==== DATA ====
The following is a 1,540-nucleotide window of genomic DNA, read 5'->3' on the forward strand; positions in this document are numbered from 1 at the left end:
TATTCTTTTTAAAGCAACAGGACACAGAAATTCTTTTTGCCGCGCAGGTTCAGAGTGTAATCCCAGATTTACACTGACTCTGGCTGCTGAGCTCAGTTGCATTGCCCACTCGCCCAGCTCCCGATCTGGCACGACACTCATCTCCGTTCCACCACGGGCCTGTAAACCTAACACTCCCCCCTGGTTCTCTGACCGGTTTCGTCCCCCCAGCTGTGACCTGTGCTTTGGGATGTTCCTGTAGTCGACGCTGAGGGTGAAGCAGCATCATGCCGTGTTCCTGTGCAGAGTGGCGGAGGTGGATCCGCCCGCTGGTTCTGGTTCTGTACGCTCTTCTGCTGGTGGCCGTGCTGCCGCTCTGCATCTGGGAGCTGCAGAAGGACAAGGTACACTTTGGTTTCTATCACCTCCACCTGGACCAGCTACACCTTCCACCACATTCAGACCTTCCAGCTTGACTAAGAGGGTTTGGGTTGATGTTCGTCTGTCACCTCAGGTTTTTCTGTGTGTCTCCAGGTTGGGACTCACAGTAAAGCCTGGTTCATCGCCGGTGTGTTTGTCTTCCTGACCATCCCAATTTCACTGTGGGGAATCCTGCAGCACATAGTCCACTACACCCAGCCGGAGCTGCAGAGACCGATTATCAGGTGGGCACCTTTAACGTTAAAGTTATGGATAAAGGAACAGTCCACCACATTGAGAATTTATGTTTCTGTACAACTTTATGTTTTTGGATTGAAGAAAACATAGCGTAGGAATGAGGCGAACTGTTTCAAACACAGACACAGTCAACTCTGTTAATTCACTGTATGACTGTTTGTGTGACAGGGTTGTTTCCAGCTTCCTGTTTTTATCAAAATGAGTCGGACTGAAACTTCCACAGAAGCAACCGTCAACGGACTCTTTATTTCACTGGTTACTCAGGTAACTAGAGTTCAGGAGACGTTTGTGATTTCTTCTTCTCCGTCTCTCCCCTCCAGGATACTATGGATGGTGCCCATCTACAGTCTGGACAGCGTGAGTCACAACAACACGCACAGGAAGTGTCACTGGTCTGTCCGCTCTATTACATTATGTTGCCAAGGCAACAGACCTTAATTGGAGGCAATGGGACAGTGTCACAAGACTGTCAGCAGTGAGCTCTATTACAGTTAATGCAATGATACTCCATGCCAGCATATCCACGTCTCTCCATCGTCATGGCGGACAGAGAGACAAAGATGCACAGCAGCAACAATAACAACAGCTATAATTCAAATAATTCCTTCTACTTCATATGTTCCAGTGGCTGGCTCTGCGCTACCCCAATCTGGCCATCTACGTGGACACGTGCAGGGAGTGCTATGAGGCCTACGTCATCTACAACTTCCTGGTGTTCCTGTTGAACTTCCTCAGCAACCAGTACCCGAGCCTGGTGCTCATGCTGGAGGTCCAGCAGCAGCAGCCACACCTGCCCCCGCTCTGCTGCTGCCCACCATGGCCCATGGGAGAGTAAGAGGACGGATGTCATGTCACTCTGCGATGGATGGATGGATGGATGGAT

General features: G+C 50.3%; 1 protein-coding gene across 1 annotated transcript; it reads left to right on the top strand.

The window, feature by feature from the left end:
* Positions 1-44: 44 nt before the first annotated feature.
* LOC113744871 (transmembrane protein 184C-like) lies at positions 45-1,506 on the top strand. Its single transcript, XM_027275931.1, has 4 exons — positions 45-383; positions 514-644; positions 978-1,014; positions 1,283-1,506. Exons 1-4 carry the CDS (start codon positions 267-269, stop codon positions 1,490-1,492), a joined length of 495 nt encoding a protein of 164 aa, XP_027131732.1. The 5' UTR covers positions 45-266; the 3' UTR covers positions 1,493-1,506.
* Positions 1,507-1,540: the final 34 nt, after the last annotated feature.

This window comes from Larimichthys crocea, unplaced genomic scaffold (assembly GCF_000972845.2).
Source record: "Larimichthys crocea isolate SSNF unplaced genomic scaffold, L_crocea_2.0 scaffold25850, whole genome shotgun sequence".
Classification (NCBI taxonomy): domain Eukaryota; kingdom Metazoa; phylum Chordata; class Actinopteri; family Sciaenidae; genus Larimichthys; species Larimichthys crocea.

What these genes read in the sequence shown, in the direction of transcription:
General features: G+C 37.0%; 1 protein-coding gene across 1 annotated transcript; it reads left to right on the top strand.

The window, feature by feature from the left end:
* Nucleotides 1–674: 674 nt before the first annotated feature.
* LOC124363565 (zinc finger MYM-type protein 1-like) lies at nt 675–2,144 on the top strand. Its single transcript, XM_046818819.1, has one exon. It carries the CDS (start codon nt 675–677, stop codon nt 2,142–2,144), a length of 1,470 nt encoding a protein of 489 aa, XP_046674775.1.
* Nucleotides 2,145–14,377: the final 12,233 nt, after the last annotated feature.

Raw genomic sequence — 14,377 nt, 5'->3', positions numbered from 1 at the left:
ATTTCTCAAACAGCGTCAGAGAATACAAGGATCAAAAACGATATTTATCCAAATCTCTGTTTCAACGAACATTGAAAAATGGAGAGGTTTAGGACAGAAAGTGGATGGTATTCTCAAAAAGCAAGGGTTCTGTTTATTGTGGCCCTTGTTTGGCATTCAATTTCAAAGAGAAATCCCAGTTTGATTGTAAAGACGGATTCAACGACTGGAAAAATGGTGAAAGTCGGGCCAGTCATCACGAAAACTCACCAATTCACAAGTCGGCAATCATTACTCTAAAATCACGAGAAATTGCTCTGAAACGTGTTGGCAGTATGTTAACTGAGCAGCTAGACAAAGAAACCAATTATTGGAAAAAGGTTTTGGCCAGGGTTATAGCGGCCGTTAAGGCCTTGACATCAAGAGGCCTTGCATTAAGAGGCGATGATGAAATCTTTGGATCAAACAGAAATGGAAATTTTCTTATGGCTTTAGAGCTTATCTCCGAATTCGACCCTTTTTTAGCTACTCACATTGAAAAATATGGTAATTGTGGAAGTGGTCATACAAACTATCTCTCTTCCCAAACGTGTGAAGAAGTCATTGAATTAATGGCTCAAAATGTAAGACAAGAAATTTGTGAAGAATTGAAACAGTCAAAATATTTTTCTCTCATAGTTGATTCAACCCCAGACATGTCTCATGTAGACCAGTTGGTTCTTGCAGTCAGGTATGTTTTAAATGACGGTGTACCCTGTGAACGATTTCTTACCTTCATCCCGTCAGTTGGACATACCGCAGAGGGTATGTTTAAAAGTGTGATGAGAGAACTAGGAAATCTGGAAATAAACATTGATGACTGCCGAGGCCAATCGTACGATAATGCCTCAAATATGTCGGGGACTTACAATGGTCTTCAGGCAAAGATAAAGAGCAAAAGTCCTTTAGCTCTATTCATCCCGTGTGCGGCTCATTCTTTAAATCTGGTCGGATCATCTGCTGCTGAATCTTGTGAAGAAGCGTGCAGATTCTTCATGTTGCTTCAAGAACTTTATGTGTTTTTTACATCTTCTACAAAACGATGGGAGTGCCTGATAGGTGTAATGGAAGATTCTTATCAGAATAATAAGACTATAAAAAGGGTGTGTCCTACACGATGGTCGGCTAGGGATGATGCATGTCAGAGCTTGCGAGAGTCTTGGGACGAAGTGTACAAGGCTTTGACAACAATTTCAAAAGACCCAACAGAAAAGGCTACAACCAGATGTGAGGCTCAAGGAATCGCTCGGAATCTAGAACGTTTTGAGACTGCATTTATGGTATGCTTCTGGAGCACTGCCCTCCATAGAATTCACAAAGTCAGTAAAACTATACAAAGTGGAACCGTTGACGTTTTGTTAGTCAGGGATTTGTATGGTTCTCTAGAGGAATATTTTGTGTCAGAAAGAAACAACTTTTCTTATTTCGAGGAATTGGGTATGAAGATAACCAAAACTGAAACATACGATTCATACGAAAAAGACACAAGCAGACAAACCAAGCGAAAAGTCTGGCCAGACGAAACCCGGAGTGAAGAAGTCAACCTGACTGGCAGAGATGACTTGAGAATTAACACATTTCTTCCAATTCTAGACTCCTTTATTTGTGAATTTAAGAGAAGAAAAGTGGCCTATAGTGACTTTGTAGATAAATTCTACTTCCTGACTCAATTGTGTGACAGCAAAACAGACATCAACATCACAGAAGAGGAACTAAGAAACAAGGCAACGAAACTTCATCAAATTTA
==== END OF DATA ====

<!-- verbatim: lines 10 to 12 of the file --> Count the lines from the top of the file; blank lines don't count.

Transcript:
Classification (NCBI taxonomy): domain Eukaryota; kingdom Metazoa; phylum Chordata; class Actinopteri; family Sciaenidae; genus Larimichthys; species Larimichthys crocea.

What these genes read in the sequence shown, in the direction of transcription:
General features: G+C 37.0%; 1 protein-coding gene across 1 annotated transcript; it reads left to right on the top strand.